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Churn out new recipes with buttermilk

Cultured buttermilk is tangy, fatty and has layers of complex flavour that enrich an array of dishes

No mayo ranch dressing (left); and buttermilk khichadi. (Istockphoto and Nandit Iyer)

By Nandita Iyer

LAST PUBLISHED 16.09.2023  |  09:00 AM IST

Janamashtami is over and after churning fresh butter for Krishna, we are left with a pot of buttermilk. Tangy, creamy, with tiny pellets of butter floating in it, buttermilk is a uniquely textured and flavoured beverage.

When I was in the US in 2004-05, I was surprised to see cartons of buttermilk sold in the supermarkets. This is mainly sold in north America. What I didn’t know then was that packaged buttermilk sold in the US is not a by-product of butter production, and it had nothing to do with butter. Skimmed milk with around 0.5% fat is homogenised and fermented with lactobacillus culture for 12-16 hours at 22 degrees Celsius to obtain cultured buttermilk, with a tangy complex taste and a texture that is thicker than skimmed milk. It is sprayed with butter flakes to make it somewhat richer, cooled down to 5 degrees and then packaged.

Also read | How to churn fresh butter and have your ‘ghee’ too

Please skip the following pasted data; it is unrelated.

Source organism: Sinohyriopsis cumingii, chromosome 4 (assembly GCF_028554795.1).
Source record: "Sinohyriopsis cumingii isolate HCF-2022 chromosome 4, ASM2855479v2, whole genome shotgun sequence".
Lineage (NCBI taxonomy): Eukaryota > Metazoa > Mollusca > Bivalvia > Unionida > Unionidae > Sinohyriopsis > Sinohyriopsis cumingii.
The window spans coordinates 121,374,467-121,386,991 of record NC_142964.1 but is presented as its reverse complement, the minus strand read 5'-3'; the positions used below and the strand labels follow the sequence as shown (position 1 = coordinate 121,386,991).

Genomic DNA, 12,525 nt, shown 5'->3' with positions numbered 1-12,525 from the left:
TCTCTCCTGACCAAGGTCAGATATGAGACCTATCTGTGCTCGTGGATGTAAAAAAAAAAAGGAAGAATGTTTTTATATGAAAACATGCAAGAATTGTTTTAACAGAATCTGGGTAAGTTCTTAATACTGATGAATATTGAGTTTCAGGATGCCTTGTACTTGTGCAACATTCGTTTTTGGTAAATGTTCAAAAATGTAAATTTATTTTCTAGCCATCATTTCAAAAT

Butter can be obtained by churning cream or fermented cream (sour cream), the latter is called cultured butter, which has a tangier taste.

The cultured buttermilk that we make in Indian homes is a by-product of churning home-made butter, which I end up with a bottle of every week. To make butter, I collect the cream floating on the surface of boiled and chilled milk and save this cream in a box in the freezer. When the box is full after a few days, I let it thaw outside. Then I mix in some dahi (which works as the culture to ferment the cream), stir it well and keep it covered overnight to get soured cream. The following morning, I add water to this and either handchurn it or use an electric whisk to separate out the butter from the soured cream and what is left behind is buttermilk. The butter usually gets made into ghee.

Cultured buttermilk is tangy, fatty and with layers of such complex flavour that even mixing it into plain rice with salt makes for a delicious curd rice.

Back to the cartons of buttermilk in American supermarkets—buttermilk is used in making mostly southern-style biscuits and pancakes. The acidity in the buttermilk reacts with the baking soda, leavening the dough and giving a tender product. The very popular ranch dressing has buttermilk as a key ingredient providing the all-important tanginess and creaminess. Southern fried chicken uses buttermilk as a marinade before dredging it in seasoned flour, which helps tenderise the meat and give it a tangy flavour. Added to mashed potatoes, it lends a creamy tangy texture. When used as the liquid ingredient in baked goods like tea cakes, scones and muffins, it makes them soft and fluffy. Buttermilk is also an excellent addition to waffle and pancake batters, inhibiting gluten development.